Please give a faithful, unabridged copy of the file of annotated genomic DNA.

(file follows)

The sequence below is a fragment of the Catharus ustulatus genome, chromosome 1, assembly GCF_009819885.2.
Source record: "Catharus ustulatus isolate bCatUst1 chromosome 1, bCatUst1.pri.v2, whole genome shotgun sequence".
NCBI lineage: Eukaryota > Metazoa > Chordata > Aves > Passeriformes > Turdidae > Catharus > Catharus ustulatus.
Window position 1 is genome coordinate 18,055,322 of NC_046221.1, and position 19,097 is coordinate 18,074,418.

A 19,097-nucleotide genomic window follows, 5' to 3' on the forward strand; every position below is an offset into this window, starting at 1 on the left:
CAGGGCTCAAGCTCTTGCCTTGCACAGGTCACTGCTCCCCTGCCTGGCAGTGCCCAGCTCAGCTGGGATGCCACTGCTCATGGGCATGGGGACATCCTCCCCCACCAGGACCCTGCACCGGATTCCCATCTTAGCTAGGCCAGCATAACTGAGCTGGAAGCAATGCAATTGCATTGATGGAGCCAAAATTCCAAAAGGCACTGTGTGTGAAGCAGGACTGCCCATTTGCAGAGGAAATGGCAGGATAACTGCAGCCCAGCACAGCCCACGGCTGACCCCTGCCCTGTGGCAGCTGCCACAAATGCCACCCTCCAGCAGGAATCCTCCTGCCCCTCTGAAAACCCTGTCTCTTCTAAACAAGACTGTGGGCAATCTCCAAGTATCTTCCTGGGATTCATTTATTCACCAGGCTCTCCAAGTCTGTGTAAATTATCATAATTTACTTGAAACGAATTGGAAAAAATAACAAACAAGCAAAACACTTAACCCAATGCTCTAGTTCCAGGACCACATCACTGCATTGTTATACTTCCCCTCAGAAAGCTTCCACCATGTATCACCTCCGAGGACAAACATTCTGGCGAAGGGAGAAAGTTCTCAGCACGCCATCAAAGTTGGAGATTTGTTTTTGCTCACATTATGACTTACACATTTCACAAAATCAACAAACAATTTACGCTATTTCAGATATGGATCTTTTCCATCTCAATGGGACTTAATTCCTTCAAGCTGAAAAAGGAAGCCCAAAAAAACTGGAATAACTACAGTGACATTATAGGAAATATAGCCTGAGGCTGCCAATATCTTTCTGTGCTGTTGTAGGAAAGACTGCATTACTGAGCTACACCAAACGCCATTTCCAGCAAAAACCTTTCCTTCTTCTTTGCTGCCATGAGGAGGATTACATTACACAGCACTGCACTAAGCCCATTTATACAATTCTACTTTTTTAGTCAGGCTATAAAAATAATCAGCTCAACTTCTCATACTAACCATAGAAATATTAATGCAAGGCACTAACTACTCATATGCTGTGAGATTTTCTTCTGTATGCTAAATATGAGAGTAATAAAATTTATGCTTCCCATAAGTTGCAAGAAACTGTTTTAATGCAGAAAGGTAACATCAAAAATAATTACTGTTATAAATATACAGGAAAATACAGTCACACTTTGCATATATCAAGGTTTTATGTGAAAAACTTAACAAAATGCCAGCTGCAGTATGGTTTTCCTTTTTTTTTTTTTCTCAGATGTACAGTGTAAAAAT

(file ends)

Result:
The sequence below is a fragment of the Catharus ustulatus genome, chromosome 1, assembly GCF_009819885.2.
Source record: "Catharus ustulatus isolate bCatUst1 chromosome 1, bCatUst1.pri.v2, whole genome shotgun sequence".
NCBI lineage: Eukaryota > Metazoa > Chordata > Aves > Passeriformes > Turdidae > Catharus > Catharus ustulatus.
Window position 1 is genome coordinate 18,055,322 of NC_046221.1, and position 19,097 is coordinate 18,074,418.

A 19,097-nucleotide genomic window follows, 5' to 3' on the forward strand; every position below is an offset into this window, starting at 1 on the left:
CAGGGCTCAAGCTCTTGCCTTGCACAGGTCACTGCTCCCCTGCCTGGCAGTGCCCAGCTCAGCTGGGATGCCACTGCTCATGGGCATGGGGACATCCTCCCCCACCAGGACCCTGCACCGGATTCCCATCTTAGCTAGGCCAGCATAACTGAGCTGGAAGCAATGCAATTGCATTGATGGAGCCAAAATTCCAAAAGGCACTGTGTGTGAAGCAGGACTGCCCATTTGCAGAGGAAATGGCAGGATAACTGCAGCCCAGCACAGCCCACGGCTGACCCCTGCCCTGTGGCAGCTGCCACAAATGCCACCCTCCAGCAGGAATCCTCCTGCCCCTCTGAAAACCCTGTCTCTTCTAAACAAGACTGTGGGCAATCTCCAAGTATCTTCCTGGGATTCATTTATTCACCAGGCTCTCCAAGTCTGTGTAAATTATCATAATTTACTTGAAACGAATTGGAAAAAATAACAAACAAGCAAAACACTTAACCCAATGCTCTAGTTCCAGGACCACATCACTGCATTGTTATACTTCCCCTCAGAAAGCTTCCACCATGTATCACCTCCGAGGACAAACATTCTGGCGAAGGGAGAAAGTTCTCAGCACGCCATCAAAGTTGGAGATTTGTTTTTGCTCACATTATGACTTACACATTTCACAAAATCAACAAACAATTTACGCTATTTCAGATATGGATCTTTTCCATCTCAATGGGACTTAATTCCTTCAAGCTGAAAAAGGAAGCCCAAAAAAACTGGAATAACTACAGTGACATTATAGGAAATATAGCCTGAGGCTGCCAATATCTTTCTGTGCTGTTGTAGGAAAGACTGCATTACTGAGCTACACCAAACGCCATTTCCAGCAAAAACCTTTCCTTCTTCTTTGCTGCCATGAGGAGGATTACATTACACAGCACTGCACTAAGCCCATTTATACAATTCTACTTTTTTAGTCAGGCTATAAAAATAATCAGCTCAACTTCTCATACTAACCATAGAAATATTAATGCAAGGCACTAACTACTCATATGCTGTGAGATTTTCTTCTGTATGCTAAATATGAGAGTAATAAAATTTATGCTTCCCATAAGTTGCAAGAAACTGTTTTAATGCAGAAAGGTAACATCAAAAATAATTACTGTTATAAATATACAGGAAAATACAGTCACACTTTGCATATATCAAGGTTTTATGTGAAAAACTTAACAAAATGCCAGCTGCAGTATGGTTTTCCTTTTTTTTTTTTTCTCAGATGTACAGTGTAAAAAT